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1. Overview

In this quick tutorial, we’ll learn how to perform cache eviction using Spring. To demonstrate this, we’ll create a small example.

Before proceeding, check out our article, Guide To Caching in Spring, to get familiar with how Spring caching works.

2. How to Evict a Cache?

Spring provides two ways to evict a cache, either by using the @CacheEvict annotation on a method, or by auto-wiring the CacheManger and clearing it by calling the clear() method.

Here’s how we can implement these two cache eviction mechanisms in code.

2.1. Using @CacheEvict

Let’s create an empty method with the @CacheEvict annotation, and provide the cache name that we want to clear as an argument of the annotation. In this case, we want to clear the cache with the name “first”:

@CacheEvict(value = "first", allEntries = true)
public void evictAllCacheValues() {}

Spring will intercept all the methods annotated with @CacheEvict and clear all the values based on the allEntries flag.

It’s also possible to evict values based on a particular key. For this, all we have to do is pass the cache key as an argument to the annotation, instead of the allEntries flag:

@CacheEvict(value = "first", key = "#cacheKey")
public void evictSingleCacheValue(String cacheKey) {}

Since the value of the key attribute is dynamic, we can either use Spring Expression Language, or a custom key generator by implementing KeyGenerator to pick the arguments of interest or the nested properties.

2.2. Using CacheManager

Next, let’s look at how we can evict the cache using the CacheManager provided by the Spring Cache module. First, we have to auto-wire the implemented CacheManager bean.

Then we can clear the caches with it based on our needs:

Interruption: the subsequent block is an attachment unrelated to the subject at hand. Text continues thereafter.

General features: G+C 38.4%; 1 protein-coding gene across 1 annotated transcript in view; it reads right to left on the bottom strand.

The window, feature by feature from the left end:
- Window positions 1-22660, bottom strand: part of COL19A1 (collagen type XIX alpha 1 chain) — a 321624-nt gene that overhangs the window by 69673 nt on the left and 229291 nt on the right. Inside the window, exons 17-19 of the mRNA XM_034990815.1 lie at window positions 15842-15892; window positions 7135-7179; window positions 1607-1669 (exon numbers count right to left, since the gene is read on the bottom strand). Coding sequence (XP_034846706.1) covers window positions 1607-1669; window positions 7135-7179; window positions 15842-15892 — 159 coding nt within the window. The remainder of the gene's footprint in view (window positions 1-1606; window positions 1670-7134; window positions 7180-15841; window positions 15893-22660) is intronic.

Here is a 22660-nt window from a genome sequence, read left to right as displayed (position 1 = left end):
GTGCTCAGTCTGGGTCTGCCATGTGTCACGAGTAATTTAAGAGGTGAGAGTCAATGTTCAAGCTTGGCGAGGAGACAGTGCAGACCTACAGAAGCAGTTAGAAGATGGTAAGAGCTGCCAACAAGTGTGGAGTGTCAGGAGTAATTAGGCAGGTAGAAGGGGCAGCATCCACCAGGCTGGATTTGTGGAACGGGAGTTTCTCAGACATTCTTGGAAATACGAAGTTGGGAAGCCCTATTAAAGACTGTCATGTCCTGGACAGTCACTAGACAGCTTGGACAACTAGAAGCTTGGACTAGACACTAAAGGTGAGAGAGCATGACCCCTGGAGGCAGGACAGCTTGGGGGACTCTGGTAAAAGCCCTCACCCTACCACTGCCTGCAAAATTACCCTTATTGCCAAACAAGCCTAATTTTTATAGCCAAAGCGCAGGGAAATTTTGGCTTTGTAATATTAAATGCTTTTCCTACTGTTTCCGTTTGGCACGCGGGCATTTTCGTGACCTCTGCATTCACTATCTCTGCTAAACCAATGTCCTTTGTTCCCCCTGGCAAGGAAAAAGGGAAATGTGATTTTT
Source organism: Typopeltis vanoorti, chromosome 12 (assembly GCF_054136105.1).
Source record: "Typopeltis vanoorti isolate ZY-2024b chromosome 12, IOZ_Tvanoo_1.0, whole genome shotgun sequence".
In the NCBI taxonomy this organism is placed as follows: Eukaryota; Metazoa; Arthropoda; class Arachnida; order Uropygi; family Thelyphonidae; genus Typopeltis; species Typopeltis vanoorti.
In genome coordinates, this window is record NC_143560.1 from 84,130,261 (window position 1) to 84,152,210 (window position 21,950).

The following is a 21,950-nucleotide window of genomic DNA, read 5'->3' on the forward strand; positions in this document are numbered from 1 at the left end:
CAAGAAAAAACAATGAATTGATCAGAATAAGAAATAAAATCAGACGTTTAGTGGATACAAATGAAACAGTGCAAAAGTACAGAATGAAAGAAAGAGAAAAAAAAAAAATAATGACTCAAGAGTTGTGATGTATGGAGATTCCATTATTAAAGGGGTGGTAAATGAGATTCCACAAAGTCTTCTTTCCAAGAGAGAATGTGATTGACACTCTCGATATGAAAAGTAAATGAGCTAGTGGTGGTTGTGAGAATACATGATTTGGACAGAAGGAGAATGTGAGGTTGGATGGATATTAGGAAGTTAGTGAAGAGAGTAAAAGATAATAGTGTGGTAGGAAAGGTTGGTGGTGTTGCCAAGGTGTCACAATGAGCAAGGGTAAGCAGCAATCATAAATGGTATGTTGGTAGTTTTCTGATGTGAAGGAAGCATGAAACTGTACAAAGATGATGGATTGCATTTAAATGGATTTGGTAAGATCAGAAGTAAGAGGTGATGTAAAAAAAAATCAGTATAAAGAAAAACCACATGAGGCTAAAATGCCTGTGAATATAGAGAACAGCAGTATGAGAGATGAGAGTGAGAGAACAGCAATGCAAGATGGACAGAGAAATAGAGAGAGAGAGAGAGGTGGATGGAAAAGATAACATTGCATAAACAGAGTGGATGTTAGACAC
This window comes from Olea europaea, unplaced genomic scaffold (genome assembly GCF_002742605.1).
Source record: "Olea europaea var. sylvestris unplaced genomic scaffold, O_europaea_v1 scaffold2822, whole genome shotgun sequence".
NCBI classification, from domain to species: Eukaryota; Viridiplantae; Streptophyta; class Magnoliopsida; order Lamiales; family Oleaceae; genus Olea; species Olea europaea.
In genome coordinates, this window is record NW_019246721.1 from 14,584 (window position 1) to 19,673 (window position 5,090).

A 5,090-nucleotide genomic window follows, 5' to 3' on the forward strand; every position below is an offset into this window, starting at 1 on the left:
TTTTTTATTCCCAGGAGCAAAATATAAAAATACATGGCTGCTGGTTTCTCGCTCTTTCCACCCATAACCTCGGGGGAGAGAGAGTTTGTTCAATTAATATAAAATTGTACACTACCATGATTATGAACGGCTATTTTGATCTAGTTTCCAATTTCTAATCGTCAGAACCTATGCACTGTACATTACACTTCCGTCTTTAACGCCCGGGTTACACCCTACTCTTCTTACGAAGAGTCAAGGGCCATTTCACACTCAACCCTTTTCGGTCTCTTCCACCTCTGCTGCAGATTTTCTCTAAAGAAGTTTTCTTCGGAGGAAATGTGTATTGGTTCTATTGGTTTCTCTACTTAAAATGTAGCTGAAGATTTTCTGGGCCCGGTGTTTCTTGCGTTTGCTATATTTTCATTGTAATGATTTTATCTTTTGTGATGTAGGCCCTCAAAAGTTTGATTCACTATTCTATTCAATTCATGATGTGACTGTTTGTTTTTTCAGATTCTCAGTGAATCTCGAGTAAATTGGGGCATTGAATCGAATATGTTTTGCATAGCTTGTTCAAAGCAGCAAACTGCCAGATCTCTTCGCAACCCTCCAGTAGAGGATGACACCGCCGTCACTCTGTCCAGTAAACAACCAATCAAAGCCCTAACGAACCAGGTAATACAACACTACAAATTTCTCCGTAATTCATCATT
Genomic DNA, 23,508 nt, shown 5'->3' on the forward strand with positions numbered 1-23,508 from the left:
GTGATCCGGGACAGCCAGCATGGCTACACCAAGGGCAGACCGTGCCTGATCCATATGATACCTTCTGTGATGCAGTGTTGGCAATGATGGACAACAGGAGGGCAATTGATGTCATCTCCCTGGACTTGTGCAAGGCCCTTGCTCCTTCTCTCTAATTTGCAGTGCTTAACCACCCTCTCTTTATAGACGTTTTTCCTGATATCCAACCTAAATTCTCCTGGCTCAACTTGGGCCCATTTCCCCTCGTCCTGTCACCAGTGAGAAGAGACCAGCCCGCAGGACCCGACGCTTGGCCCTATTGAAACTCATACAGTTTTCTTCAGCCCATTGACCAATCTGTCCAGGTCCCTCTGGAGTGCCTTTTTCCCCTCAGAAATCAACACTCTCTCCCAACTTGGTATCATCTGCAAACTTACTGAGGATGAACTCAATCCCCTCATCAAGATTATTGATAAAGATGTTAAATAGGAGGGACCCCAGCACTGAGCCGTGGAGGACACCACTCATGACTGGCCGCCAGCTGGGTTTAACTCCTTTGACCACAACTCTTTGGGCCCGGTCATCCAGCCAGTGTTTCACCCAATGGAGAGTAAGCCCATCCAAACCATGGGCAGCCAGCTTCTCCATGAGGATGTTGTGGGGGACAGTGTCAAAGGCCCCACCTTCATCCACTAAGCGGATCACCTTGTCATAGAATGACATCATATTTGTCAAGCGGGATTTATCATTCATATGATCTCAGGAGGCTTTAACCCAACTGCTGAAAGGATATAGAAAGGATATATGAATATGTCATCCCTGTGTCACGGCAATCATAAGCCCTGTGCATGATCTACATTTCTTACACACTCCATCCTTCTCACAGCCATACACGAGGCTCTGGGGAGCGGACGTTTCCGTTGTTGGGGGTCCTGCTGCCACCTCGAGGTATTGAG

CacheManager cacheManager;

public void evictSingleCacheValue(String cacheName, String cacheKey) {

public void evictAllCacheValues(String cacheName) {

As we can see in the code, the clear() method will clear all the cache entries, and the evict() method will clear values based on a key.

3. How to Evict All Caches?

Spring doesn’t provide an out of the box functionality to clear all the caches, but we can achieve this easily by using the getCacheNames() method of the cache manager.

3.1. Eviction on Demand

Now let’s see how we can clear all the caches on demand. In order to create a trigger point, we have to expose an endpoint first:

public class CachingController {
    CachingService cachingService;
    public void clearAllCaches() {

In the CachingService, we can then clear all the caches by iterating over the cache names obtained from the cache manager:

public void evictAllCaches() {
      .forEach(cacheName -> cacheManager.getCache(cacheName).clear());

3.2. Automatic Eviction

There are certain use cases where cache eviction should be performed automatically at certain intervals. In this case, we can make use of the Spring’s task scheduler:

@Scheduled(fixedRate = 6000)
public void evictAllcachesAtIntervals() {

4. Conclusion

In this article, we learned how to evict caches in different ways. One of the things worth noting about these mechanisms is that it’ll work with all of the various cache implementations, like eh-cache, infini-span, apache-ignite etc.

As always, all the examples mentioned in this article can be found over on Github.

Course – LS – All

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